Daughter of the soil
By Narendra Luther
Help! I am in grave danger of soon becoming a stateless person. No, I am not kidding. With the Home Minister who is also the Deputy PM of India having been dubbed as a Pakistani, the former refugees from Pakistan like me can’t be far behind. While Advani, being an influential politician might be able to manage to stay on -- or if the worse comes to worst -- strike a deal with his former homeland, a common man like me has no such chances. After a long time, I managed to become qualified as a ‘Mulki’ in Hyderabad. If I lose that status, I shall become, in Homer’s phrase, a ‘lawless, homeless, hearthless one’ I shall have to appeal to the International Commission for Refugees. Where will they send me now that I am past the productive -- and sad to admit -- even the reproductive age!
This entire hullabaloo arose because with her election as President of the Congress Party, Sonia Gandhi, also became a potential Prime Minister of India. In fact, she is already the Leader of the Opposition in the Lok Sabha and thus a shadow Prime Minister. In our system of party politics which is a play of light and shade, at periodic intervals, the shadow becomes reality, and reality the shadow. To pre-empt that occurrence, voices have been raised about her being a foreigner.
The ‘Mulki Formula’
People in Andhra Pradesh are quite familiar with the working of the ‘Mulki’ doctrine of the former state of Hyderabad. Under that one had either to be born within the State or be a resident for 14 years to be a ‘Mulki’. Its rigour was further refined in the Six-Point Formula promulgated by the Government of India in 1960s. Under that, public servants can be transferred only within the three traditional regions of the State. For a student from the Andhra region of the State, it is easier to get admission to a university in any part of the world than in the Telangana region – and vice versa. It has only sharpened the demand for the separate state of Telangana.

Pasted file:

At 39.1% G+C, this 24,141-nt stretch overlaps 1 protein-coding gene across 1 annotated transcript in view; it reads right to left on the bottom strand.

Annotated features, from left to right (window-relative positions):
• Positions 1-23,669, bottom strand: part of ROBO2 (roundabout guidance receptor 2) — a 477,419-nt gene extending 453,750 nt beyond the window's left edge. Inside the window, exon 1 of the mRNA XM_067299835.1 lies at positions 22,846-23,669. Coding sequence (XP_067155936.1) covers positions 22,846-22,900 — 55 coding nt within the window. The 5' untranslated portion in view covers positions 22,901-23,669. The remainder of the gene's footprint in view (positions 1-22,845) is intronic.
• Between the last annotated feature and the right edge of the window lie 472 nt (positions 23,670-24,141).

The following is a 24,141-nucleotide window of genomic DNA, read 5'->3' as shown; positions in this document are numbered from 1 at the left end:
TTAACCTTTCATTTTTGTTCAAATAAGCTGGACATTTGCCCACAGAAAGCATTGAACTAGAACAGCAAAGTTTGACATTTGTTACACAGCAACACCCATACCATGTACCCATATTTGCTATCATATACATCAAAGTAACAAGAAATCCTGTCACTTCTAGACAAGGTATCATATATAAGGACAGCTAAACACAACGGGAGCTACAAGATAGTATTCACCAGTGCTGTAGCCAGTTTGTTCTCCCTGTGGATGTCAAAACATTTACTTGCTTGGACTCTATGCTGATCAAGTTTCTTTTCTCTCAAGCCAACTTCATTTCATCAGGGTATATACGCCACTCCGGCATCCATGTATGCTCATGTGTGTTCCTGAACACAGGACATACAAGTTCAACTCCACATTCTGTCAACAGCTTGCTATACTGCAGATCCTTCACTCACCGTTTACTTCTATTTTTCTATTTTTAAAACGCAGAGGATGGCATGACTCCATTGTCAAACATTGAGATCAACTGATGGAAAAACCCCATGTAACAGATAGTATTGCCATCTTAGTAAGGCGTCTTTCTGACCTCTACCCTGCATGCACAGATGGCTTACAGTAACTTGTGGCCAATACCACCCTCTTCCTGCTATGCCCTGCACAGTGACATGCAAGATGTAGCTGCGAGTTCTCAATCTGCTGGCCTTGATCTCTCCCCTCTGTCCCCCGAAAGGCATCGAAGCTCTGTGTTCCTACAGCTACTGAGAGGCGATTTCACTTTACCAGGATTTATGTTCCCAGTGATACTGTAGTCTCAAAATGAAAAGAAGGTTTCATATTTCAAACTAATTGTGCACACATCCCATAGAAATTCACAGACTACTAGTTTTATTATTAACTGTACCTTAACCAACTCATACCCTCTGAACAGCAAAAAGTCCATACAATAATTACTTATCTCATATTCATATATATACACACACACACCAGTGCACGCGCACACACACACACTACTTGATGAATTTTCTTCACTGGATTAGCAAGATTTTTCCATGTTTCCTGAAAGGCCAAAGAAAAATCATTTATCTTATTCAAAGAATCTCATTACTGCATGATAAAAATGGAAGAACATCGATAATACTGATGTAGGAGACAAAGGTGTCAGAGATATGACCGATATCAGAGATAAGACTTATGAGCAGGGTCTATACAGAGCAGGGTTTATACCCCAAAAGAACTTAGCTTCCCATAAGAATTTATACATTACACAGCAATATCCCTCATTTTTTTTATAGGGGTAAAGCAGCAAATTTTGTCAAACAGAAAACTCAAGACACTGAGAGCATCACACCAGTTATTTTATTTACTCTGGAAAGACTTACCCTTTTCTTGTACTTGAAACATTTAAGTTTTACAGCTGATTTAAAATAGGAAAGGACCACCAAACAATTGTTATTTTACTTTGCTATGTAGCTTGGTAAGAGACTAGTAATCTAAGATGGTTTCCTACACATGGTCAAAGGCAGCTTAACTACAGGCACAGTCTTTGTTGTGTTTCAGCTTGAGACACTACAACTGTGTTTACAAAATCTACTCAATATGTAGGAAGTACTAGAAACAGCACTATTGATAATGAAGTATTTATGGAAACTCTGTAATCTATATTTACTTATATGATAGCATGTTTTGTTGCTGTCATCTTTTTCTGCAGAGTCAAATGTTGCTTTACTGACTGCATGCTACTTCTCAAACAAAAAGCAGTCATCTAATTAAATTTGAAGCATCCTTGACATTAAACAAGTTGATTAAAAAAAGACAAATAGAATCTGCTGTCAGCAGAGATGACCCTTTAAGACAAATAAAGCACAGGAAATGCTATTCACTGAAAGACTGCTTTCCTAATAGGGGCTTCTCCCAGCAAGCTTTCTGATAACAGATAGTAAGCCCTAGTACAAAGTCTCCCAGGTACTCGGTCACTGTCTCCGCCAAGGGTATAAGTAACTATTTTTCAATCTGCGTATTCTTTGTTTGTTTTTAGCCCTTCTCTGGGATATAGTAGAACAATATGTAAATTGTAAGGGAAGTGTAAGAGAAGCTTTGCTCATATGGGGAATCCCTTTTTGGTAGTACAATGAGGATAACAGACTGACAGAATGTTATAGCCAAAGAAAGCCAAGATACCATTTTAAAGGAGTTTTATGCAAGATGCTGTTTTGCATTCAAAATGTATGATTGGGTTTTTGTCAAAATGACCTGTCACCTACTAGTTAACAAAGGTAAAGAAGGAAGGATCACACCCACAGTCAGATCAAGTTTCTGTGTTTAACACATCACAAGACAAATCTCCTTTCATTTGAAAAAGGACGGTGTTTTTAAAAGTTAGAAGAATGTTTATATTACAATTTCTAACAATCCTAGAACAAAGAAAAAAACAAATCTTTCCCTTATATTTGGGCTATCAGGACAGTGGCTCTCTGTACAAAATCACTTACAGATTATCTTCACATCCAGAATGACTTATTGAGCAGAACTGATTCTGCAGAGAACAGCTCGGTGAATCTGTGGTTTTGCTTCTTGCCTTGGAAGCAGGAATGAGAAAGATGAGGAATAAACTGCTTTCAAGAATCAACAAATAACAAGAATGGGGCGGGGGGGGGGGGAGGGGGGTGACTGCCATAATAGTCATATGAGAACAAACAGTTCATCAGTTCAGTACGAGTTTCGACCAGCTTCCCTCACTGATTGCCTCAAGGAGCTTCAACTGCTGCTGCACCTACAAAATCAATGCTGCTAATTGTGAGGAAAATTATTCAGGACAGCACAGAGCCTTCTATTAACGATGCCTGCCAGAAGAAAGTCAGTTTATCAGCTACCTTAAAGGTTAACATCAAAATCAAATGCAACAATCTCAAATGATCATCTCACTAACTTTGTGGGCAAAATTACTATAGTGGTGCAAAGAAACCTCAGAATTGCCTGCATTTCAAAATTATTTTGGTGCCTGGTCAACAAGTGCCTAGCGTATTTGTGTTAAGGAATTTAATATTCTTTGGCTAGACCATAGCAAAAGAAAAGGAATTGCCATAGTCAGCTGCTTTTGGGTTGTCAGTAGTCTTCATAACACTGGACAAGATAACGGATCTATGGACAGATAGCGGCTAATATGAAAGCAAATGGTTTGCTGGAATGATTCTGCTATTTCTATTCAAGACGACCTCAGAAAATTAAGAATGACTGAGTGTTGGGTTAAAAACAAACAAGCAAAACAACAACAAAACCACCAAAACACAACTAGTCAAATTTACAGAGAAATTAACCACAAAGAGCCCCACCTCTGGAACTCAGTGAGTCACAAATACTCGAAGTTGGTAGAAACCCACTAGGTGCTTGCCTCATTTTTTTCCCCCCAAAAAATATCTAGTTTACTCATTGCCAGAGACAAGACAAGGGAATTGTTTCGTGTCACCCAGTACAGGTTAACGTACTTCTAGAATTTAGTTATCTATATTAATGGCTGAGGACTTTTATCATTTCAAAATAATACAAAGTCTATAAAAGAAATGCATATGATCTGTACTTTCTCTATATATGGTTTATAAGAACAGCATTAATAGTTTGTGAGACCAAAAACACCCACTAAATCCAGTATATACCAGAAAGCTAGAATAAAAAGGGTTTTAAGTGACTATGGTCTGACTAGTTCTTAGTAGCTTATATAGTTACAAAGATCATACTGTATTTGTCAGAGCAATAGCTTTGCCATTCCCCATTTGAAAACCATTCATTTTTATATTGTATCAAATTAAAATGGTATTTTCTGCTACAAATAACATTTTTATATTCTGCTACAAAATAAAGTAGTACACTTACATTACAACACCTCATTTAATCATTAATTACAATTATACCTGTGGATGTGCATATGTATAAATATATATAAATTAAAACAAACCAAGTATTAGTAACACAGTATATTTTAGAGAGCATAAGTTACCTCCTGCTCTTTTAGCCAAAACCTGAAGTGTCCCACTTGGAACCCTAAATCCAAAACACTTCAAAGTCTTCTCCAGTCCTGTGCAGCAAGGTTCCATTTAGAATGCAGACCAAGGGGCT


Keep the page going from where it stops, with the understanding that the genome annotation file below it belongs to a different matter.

It is an insidious form of the doctrine of ‘sons of the soil’, which has raised its ugly head lately in most of the States.
As against that, in politics, there is no requirement of domicile. Any one can contest a seat for the Lok Sabha from anywhere in India. Thus, Sonia Gandhi and Sushma Swaraj, both residents of Delhi, contested from Karnataka in the last elections. Buta Singh, a Punjabi Sikh, contested from Rajasthan. The Rajya Sabha, which is supposed to provide representation to States has a requirement of domicile in the State from which a candidate can contest. That has been overcome by the ruse of renting a house in a city of the ‘safe’ State. Thus, R.K. Dhawan was able to become a member of the Rajya Sabha from A.P. by renting a house in Hyderabad.
Any citizen of India who is 25 years of age can contest for a seat in Parliament. Briefly, any Member of Parliament can become Prime Minister. The Congress Party has for their own reasons chosen Sonia Gandhi as their leader. In case the Party gets a majority of seats in the Lok Sabha, or can cobble a coalition claiming majority in the Lok Sabha, Sonia can lawfully become Prime Minister. It is that prospect that creates a panic amongst many aspirants to the Prime Ministry, and their followers. They argue that it is violative of our dignity as a nation to have a foreigner as Prime Minister. But she is now a citizen of India and it is pointless to rake up the past. In fact, she is already the leader of the Opposition with the rank of a cabinet minister.